Late Summer Heatwave Grips Much of Eastern Australia (Credit: The Sydney Morning Herald and Australian Bureau of Meteorology)
DISCUSSION: As Southern Hemisphere Fall settles in, Australia also winds down on the summer heat experienced since earlier this year. But last weekend, a considerable late-summer heat wave held a firm grip on the eastern Australian coast. Sydney recorded a trio of consecutive days with high temperatures above 30°C (86°F), a streak that has not been observed in the New South Wales capital since 1902 and only once more in 1889. Saturday afternoon also saw high temperatures exceed 30°C in all of the eastern capitals (e.g. Adelaide, Melbourne, Sydney, Brisbane, Canberra, and Hobart) for the first time since 1965. Inland locations of New South Wales and Queensland saw the mercury soar to near 40°C (104°F) which set new daily records in stations such as Albion Park.
The heat generated over the last couple of days was largely due in part to a strong low-pressure system and associated cold front moving east over the Great Australian Bight. This low-pressure system promoted southeasterly advection of hot air from the Australian Outback. In addition, a high-pressure system was located over southern Queensland. Sunny skies prevailed as plenty of subsidence was induced by the more stable airmass. The combination of these two features in close proximity creates a tight pressure gradient which led to average wind speeds in excess of 20 mph over much of the east coast for much of the afternoon hours on Sunday. The high temperatures and brisk winds combined to spark several bushfires along the Far South Coast, including the town of Tathra where damage and destruction to over 100 houses and caravans were reported through Monday morning.
On a global scale, the weather patterns resemble typical conditions during a La-Niña event. La-Niña is the term that describes a cooling of the Eastern and Central Pacific sea surface temperatures, shallowing of the ocean thermocline (e.g. the slope of lines of constant temperature) towards the surface, and elevated trade winds in the near-equatorial latitudes. Direct effects on Australia from La-Niña include a slight cool departure in temperatures and wetter than normal conditions, which makes this event highly anomalous.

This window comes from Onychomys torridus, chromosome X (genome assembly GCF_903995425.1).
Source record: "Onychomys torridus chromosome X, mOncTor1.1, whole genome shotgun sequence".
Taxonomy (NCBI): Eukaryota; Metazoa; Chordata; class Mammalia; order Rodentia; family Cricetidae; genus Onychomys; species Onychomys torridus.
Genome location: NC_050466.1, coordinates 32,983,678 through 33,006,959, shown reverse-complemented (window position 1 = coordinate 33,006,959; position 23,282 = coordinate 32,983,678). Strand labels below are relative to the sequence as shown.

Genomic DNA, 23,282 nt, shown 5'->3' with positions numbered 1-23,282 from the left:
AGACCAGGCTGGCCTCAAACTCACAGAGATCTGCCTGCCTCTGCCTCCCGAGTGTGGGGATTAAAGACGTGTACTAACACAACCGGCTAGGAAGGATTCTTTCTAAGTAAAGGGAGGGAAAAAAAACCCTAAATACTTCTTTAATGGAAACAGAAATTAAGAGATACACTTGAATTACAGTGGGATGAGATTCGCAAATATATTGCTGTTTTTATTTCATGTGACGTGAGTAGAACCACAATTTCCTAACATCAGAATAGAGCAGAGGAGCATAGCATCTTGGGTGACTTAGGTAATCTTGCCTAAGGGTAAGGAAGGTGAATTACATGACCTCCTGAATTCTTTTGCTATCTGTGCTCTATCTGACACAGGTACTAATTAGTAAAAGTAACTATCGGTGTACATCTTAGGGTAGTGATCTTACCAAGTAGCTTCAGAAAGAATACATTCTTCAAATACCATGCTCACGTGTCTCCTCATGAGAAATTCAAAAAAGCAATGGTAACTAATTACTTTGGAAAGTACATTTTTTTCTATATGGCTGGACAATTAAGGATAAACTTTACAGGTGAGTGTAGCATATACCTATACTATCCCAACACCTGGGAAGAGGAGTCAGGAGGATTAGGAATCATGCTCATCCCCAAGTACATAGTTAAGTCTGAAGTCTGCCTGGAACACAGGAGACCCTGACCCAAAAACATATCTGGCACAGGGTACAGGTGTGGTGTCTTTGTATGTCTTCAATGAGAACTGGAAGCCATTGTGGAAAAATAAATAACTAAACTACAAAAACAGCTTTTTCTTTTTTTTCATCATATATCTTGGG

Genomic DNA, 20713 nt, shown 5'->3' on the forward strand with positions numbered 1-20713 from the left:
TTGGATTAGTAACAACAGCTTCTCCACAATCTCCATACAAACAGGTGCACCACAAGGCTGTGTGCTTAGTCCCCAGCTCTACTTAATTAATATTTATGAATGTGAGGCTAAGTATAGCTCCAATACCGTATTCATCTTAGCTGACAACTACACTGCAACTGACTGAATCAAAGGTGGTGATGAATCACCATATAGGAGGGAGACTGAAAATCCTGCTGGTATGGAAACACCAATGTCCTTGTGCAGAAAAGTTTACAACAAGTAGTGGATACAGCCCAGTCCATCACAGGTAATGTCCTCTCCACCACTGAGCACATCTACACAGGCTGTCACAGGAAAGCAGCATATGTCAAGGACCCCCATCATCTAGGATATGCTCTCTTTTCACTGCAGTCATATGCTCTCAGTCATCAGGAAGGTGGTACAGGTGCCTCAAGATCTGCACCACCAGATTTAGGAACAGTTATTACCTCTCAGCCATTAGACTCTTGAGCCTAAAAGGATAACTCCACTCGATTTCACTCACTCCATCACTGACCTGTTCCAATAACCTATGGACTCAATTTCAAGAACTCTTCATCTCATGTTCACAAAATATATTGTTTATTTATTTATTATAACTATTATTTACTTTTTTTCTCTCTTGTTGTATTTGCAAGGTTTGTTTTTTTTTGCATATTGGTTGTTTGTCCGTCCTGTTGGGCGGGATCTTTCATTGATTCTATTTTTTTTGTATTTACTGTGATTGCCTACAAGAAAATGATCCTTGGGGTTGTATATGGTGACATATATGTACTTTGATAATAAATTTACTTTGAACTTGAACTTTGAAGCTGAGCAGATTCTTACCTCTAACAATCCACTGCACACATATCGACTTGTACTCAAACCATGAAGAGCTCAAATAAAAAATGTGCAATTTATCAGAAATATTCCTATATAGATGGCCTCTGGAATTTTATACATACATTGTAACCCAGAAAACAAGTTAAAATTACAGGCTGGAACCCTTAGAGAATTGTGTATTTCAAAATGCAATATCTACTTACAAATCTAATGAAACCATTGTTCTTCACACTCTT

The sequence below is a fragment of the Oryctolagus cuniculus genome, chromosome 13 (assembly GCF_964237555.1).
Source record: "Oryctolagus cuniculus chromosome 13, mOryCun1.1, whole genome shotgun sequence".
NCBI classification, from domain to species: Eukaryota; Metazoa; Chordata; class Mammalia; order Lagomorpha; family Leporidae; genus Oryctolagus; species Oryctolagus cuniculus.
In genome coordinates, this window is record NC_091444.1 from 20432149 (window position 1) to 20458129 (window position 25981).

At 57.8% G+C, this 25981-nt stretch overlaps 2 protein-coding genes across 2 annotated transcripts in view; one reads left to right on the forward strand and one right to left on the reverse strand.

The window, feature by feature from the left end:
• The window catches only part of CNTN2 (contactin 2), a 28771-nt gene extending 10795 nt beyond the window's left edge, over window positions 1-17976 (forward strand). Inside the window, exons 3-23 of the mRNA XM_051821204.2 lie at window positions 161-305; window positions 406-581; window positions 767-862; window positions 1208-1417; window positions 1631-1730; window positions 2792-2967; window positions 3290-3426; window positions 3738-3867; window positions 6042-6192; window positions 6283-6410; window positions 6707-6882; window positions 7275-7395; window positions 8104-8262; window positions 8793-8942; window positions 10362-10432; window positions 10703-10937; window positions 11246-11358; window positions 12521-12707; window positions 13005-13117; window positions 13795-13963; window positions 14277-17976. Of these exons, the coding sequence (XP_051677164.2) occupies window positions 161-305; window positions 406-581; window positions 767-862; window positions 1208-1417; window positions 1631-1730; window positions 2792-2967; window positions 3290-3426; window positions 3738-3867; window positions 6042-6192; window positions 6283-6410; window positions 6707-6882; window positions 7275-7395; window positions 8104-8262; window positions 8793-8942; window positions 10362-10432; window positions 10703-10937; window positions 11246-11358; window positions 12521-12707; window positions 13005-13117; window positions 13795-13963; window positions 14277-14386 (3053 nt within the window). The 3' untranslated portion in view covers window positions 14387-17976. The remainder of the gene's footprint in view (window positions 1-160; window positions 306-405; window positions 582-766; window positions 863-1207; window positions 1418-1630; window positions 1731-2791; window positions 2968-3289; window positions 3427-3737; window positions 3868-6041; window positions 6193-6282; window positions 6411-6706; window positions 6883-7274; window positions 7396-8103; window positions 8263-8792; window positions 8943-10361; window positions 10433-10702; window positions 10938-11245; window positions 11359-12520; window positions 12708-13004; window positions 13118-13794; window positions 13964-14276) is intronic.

Fortunately, a reprieve from this heat wave is in store for the rest of this week for much of the South Coast. A high-pressure system over the Tasman sea will induce southeasterly flow onto the mainland. At the same time, a shortwave trough is expected to move east towards New South Wales which is expected to destabilize the atmosphere enough for thunderstorms to develop. The Sydney area could expect to see rainfall accumulations above 50 mm through Saturday. Those along the Hunter Coast (e.g. including cities like Newcastle and Port Stephens) may expect upwards of 100 mm, which is why the Bureau of Meteorology has issued a severe storm watch and a flood watch. This onshore flow and greater cloud coverage should also keep afternoon temperatures in check. However, much of inland Queensland won’t see much in the way of rain over the next few days as continued subsidence prevails, keeping much of the state in a substantial drought.
Image credits: David Porter; Australian Bureau of Meteorology
To learn more about other high-impact weather events occurring across Australia and the South Pacific Ocean, be sure to click here!
© 2018 Meteorologist Brian Matilla